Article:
While these two systems would seem to be well-designed for dealing with the world, in truth, writes Kahneman, the systems create some problems. The reason is that system 1 kicks in when system 2 is more appropriate — or, to put it another way, our trusted intuition can lead us to the wrong answers and the wrong conclusions.

What’s So Bad About Our Minds?

Steve is mild-mannered and detail-oriented. Is Steve more likely a librarian or a farmer? Most people would answer librarian, and they would be wrong. The mistake, as Kahneman explains, comes from the caricature of a male librarian (mild and detail-oriented) that we carry in our minds. In truth, as there are a far greater number of men who are farmers, there are more mild-mannered Steves on tractors than behind circulation desks.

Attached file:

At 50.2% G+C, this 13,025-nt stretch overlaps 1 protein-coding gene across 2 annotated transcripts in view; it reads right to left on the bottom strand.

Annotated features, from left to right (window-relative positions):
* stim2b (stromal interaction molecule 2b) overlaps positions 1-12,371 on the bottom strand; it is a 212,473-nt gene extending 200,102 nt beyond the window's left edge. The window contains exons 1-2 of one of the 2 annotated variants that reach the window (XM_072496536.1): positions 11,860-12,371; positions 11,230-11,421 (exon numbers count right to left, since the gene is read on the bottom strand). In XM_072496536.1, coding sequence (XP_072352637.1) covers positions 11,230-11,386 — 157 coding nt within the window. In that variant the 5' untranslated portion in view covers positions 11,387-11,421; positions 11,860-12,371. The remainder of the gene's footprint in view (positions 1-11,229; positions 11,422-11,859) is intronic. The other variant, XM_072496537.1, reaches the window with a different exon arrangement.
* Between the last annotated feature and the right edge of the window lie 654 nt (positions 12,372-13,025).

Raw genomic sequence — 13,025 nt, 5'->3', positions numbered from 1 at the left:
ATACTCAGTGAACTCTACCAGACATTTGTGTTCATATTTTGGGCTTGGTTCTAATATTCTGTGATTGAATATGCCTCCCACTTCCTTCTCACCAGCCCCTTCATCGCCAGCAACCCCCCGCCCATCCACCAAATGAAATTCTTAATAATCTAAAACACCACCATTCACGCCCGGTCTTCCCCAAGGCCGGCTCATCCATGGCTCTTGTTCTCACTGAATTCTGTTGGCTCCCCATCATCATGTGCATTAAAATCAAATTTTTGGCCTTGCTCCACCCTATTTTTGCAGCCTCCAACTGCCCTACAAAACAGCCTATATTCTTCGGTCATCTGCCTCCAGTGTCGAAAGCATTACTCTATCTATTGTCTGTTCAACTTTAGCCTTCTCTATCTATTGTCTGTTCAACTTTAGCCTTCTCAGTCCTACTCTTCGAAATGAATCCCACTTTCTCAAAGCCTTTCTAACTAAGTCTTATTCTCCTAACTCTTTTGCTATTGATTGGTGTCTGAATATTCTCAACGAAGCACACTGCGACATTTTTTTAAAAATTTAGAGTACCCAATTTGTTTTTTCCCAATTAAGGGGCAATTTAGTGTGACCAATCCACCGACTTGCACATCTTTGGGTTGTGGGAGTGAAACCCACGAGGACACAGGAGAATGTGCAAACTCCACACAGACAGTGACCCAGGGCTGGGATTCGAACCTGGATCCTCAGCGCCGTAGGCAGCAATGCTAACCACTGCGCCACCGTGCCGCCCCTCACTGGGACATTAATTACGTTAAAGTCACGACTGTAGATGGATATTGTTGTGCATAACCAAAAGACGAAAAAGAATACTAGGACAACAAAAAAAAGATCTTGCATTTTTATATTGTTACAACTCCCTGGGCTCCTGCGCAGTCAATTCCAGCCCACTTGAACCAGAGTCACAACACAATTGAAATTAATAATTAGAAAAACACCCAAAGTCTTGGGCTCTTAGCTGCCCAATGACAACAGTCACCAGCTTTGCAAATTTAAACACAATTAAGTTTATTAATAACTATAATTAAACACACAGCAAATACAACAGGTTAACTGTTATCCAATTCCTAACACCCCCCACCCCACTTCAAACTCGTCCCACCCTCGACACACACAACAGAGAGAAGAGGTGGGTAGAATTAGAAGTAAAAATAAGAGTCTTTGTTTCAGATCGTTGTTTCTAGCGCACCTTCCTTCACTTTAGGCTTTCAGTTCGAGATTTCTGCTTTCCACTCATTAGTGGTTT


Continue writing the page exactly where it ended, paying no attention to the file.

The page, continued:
Our biases and “heuristics” — the technical term for “rules of thumb” — can cause us to jump to conclusions, right or wrong. “Librarians are mild-mannered” is a heuristic and leads us to the wrong answer. System 2 thinking will be more accurate in many situations, but as Kahneman notes, we think slowly when we are stumped and don’t have a fast answer to jump to — such as when faced with the problem 17 x 24. When an answer easily presents itself to us (“Steve is more likely a librarian”), we rarely take the time to second-guess our intuition. Thus, we make erroneous decisions and draw erroneous conclusions based on shortcuts we didn’t even realize existed.